Take with a grain of salt
This great expression, although an ancient one, was not used in its current meaning till much later. It is said that Pliny the Elder translated an ancient antidote for poison in 77 A.D., which recommends taking the antidote with a grain of salt. In its current meaning, however, it has been used since the 1600s. The pinch of salt variant came much later, around the mid 1900s.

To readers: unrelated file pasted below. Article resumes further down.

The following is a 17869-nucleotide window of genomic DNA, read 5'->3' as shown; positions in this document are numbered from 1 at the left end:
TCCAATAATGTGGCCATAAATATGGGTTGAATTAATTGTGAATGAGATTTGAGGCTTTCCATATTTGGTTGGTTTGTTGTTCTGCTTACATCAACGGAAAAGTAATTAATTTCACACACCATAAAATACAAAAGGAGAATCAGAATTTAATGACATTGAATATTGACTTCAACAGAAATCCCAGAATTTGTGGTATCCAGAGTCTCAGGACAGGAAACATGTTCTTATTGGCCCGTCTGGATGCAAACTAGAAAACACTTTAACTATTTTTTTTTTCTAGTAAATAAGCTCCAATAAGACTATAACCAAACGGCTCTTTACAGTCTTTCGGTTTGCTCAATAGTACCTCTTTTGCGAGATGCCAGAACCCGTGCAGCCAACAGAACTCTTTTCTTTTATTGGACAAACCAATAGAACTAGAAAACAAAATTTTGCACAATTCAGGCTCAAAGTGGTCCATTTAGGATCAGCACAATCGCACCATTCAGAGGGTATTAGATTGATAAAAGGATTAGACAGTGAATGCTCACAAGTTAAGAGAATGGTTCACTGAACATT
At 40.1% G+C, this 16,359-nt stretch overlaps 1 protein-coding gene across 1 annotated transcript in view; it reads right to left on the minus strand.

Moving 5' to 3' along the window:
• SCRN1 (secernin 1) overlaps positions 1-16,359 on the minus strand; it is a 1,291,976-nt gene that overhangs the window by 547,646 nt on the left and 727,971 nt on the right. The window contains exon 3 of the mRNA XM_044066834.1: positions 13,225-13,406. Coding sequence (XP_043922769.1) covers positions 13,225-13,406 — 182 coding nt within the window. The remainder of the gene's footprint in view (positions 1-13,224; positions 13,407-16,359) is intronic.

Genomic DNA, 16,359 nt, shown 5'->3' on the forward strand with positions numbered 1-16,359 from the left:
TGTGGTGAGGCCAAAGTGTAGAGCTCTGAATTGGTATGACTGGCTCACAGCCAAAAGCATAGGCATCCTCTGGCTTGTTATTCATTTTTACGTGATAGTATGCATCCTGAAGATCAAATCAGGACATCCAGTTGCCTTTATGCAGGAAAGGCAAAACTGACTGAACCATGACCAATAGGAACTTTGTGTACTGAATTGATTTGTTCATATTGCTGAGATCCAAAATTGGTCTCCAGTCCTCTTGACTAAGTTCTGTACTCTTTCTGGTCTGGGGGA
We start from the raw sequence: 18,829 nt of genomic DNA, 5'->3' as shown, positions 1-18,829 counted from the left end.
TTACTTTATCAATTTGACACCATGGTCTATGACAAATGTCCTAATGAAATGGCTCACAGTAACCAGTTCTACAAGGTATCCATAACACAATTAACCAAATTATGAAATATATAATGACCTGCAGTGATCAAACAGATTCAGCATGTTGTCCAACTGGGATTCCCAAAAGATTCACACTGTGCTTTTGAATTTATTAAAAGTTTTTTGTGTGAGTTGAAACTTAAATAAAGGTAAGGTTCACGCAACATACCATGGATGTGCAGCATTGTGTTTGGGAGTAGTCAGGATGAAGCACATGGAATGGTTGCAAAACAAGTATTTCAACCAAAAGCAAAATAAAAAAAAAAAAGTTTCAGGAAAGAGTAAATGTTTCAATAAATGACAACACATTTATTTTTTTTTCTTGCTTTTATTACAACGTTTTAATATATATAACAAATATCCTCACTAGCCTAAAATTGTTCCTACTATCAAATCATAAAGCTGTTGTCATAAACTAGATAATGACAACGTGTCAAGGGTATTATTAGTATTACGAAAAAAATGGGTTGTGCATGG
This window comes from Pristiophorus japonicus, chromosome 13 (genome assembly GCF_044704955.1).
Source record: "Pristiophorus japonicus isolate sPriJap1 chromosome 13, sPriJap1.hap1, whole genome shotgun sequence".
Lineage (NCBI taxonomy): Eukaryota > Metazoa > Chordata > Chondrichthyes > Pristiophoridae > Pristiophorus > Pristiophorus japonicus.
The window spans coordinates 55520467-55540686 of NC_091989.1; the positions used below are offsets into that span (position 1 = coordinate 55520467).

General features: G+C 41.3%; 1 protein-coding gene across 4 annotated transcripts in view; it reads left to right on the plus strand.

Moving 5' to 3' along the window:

- - "I have read the newspaper article, but I take it with a grain of salt."
- - "I’ll take anything he says with a grain of salt. He has a habit of exaggerating things."
- - "Before elections, all parties make a lot of promises. They are best taken with a grain of salt."
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